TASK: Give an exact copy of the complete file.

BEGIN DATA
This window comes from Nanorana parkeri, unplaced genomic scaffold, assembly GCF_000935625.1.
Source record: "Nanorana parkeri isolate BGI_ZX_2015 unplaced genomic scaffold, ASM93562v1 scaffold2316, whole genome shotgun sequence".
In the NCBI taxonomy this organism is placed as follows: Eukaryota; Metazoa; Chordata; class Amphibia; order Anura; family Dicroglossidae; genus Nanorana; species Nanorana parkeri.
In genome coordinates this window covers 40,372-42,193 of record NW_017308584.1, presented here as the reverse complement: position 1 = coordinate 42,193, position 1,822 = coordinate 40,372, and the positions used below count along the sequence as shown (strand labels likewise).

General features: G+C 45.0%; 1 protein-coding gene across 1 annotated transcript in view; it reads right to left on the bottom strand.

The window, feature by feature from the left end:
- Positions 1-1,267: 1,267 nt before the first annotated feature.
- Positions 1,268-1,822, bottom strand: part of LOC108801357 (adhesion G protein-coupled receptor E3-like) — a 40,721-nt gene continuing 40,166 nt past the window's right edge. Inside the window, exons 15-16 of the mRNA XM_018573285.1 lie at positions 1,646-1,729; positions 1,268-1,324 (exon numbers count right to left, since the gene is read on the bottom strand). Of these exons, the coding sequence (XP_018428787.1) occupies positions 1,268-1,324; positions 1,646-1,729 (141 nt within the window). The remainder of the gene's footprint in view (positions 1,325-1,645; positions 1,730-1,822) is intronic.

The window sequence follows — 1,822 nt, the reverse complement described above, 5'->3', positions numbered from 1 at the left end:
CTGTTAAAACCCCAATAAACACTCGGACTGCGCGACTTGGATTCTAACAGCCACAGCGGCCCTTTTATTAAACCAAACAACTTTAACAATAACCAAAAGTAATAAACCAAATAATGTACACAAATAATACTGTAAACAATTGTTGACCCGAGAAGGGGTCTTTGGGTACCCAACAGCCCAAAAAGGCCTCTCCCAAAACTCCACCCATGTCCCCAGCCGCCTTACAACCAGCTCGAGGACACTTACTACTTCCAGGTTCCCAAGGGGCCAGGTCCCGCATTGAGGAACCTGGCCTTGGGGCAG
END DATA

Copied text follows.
This window comes from Nanorana parkeri, unplaced genomic scaffold, assembly GCF_000935625.1.
Source record: "Nanorana parkeri isolate BGI_ZX_2015 unplaced genomic scaffold, ASM93562v1 scaffold2316, whole genome shotgun sequence".
In the NCBI taxonomy this organism is placed as follows: Eukaryota; Metazoa; Chordata; class Amphibia; order Anura; family Dicroglossidae; genus Nanorana; species Nanorana parkeri.
In genome coordinates this window covers 40,372-42,193 of record NW_017308584.1, presented here as the reverse complement: position 1 = coordinate 42,193, position 1,822 = coordinate 40,372, and the positions used below count along the sequence as shown (strand labels likewise).

General features: G+C 45.0%; 1 protein-coding gene across 1 annotated transcript in view; it reads right to left on the bottom strand.

The window, feature by feature from the left end:
- Positions 1-1,267: 1,267 nt before the first annotated feature.
- Positions 1,268-1,822, bottom strand: part of LOC108801357 (adhesion G protein-coupled receptor E3-like) — a 40,721-nt gene continuing 40,166 nt past the window's right edge. Inside the window, exons 15-16 of the mRNA XM_018573285.1 lie at positions 1,646-1,729; positions 1,268-1,324 (exon numbers count right to left, since the gene is read on the bottom strand). Of these exons, the coding sequence (XP_018428787.1) occupies positions 1,268-1,324; positions 1,646-1,729 (141 nt within the window). The remainder of the gene's footprint in view (positions 1,325-1,645; positions 1,730-1,822) is intronic.

The window sequence follows — 1,822 nt, the reverse complement described above, 5'->3', positions numbered from 1 at the left end:
CTGTTAAAACCCCAATAAACACTCGGACTGCGCGACTTGGATTCTAACAGCCACAGCGGCCCTTTTATTAAACCAAACAACTTTAACAATAACCAAAAGTAATAAACCAAATAATGTACACAAATAATACTGTAAACAATTGTTGACCCGAGAAGGGGTCTTTGGGTACCCAACAGCCCAAAAAGGCCTCTCCCAAAACTCCACCCATGTCCCCAGCCGCCTTACAACCAGCTCGAGGACACTTACTACTTCCAGGTTCCCAAGGGGCCAGGTCCCGCATTGAGGAACCTGGCCTTGGGGCAG